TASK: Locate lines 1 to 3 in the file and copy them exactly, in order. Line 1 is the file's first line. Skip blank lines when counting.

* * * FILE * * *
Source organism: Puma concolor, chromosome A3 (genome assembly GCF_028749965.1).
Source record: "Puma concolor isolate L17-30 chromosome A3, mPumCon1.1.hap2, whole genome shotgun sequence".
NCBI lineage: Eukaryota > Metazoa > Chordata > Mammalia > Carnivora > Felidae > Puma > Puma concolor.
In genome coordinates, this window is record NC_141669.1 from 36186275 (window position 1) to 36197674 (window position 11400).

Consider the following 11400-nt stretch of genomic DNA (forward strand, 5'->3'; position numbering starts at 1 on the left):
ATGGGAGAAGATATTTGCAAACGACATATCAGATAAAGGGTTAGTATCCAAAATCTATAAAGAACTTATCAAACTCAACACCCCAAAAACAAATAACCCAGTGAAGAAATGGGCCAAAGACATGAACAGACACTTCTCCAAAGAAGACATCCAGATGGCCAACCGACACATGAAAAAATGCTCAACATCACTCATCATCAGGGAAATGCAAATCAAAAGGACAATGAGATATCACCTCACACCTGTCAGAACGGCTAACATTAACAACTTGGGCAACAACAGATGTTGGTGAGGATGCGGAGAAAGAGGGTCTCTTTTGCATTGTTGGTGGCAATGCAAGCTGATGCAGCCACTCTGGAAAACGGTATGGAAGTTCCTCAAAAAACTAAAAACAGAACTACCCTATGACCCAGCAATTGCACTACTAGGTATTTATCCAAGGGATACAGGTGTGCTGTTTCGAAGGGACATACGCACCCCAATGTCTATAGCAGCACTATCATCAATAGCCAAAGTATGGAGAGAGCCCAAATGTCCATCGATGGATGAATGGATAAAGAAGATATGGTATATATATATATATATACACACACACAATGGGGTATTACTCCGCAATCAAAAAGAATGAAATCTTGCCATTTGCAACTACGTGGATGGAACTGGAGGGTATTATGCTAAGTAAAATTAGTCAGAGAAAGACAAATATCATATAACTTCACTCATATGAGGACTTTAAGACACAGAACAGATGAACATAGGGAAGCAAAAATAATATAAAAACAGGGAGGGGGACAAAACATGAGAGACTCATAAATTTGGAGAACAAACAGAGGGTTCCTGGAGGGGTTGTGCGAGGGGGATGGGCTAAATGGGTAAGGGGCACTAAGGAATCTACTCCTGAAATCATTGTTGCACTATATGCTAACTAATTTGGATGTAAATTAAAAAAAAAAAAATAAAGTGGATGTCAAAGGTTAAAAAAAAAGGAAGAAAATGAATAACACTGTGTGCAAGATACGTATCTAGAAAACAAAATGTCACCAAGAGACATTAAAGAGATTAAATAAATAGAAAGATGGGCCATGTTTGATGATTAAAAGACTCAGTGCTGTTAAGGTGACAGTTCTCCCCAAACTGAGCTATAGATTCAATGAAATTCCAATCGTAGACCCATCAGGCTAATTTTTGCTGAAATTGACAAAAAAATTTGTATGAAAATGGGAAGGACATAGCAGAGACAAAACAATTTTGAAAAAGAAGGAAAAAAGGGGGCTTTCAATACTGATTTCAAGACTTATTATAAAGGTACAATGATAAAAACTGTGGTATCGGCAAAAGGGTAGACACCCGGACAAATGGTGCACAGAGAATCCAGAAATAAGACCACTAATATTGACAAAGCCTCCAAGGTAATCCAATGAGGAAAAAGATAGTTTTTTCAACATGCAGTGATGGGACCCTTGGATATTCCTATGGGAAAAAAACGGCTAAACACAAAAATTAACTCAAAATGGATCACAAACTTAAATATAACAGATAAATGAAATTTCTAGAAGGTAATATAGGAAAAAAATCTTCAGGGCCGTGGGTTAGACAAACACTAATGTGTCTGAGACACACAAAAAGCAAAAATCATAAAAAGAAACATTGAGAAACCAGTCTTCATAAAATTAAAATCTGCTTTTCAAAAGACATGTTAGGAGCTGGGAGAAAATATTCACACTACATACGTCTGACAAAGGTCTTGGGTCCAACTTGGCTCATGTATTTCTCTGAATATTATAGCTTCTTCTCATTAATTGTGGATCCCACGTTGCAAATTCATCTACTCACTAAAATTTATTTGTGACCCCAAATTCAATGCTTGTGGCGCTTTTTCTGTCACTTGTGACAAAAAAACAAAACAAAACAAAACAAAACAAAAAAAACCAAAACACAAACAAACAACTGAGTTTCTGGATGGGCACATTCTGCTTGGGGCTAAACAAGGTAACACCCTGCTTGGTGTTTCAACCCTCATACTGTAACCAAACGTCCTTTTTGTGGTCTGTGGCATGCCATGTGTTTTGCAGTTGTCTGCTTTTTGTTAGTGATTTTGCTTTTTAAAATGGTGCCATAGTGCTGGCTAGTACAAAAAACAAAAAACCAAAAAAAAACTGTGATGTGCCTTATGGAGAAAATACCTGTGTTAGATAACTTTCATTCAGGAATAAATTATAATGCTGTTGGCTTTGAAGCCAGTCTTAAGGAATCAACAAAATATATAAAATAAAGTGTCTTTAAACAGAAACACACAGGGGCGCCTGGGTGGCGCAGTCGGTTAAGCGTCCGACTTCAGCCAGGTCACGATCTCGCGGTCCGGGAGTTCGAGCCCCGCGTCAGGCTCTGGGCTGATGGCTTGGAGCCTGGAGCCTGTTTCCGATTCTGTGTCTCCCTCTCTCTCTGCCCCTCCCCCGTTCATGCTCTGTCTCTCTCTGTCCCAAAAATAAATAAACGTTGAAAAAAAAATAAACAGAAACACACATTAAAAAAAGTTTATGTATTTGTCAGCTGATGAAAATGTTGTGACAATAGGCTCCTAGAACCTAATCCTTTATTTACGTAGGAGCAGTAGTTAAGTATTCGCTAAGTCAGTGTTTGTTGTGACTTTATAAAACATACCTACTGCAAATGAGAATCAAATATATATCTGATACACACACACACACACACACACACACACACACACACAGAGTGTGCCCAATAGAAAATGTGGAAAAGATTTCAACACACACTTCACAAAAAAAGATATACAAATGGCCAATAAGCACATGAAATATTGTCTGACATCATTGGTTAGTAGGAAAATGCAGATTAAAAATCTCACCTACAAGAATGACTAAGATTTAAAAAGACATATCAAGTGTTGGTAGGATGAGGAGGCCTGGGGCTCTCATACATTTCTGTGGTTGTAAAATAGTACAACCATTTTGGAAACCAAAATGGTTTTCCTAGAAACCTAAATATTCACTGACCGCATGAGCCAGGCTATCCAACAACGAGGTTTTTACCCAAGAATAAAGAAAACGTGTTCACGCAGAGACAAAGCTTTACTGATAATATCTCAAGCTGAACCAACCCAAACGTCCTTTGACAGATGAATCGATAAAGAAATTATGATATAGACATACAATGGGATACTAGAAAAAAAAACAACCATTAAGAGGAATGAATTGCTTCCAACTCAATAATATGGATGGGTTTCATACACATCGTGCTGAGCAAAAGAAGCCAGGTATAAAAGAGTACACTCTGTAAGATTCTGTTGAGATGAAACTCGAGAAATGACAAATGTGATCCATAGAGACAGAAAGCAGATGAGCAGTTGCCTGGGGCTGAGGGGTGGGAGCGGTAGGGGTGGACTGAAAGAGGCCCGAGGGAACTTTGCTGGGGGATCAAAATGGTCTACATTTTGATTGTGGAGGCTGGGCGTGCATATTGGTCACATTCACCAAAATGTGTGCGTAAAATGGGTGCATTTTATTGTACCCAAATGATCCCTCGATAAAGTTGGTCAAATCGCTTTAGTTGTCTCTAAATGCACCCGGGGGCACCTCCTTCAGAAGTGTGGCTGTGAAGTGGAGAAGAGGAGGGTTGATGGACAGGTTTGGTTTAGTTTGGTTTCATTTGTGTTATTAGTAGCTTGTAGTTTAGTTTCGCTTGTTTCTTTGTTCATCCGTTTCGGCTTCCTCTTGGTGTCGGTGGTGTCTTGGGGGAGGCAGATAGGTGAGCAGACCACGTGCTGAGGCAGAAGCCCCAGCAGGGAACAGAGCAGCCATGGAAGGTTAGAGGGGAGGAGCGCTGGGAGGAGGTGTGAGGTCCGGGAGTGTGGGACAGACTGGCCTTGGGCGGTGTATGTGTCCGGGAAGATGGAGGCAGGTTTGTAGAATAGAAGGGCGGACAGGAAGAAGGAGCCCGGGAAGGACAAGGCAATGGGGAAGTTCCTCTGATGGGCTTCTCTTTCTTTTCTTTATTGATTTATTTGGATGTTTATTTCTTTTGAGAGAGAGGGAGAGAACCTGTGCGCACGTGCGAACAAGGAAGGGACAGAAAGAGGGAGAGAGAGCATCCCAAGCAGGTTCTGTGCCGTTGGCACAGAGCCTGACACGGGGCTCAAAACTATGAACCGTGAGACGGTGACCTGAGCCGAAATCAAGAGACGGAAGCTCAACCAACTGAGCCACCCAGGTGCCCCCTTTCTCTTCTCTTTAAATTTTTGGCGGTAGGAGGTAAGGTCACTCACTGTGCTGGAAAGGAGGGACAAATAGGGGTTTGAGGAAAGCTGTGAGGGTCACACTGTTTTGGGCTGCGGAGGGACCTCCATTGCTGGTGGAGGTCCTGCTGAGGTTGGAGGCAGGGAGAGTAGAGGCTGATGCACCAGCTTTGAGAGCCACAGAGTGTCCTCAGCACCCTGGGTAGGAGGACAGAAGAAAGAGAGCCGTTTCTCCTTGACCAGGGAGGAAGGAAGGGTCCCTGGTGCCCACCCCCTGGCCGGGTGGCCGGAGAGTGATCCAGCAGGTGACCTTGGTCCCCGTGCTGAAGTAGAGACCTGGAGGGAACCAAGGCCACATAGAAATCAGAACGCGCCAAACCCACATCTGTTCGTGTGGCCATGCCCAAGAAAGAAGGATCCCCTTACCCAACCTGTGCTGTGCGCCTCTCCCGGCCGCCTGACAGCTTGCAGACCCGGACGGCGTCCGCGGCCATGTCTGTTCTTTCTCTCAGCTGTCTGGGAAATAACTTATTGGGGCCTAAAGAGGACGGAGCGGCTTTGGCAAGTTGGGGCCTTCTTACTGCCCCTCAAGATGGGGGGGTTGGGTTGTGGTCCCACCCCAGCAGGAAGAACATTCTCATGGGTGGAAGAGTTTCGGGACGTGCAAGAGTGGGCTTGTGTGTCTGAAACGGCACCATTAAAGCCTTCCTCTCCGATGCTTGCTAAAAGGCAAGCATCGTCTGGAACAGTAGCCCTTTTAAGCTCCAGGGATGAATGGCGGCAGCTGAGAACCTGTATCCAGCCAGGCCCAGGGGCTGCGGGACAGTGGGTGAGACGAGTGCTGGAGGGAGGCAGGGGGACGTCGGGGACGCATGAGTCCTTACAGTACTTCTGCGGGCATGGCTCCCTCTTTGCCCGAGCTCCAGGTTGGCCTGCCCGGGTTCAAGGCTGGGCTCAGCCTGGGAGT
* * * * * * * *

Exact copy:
Source organism: Puma concolor, chromosome A3 (genome assembly GCF_028749965.1).
Source record: "Puma concolor isolate L17-30 chromosome A3, mPumCon1.1.hap2, whole genome shotgun sequence".
NCBI lineage: Eukaryota > Metazoa > Chordata > Mammalia > Carnivora > Felidae > Puma > Puma concolor.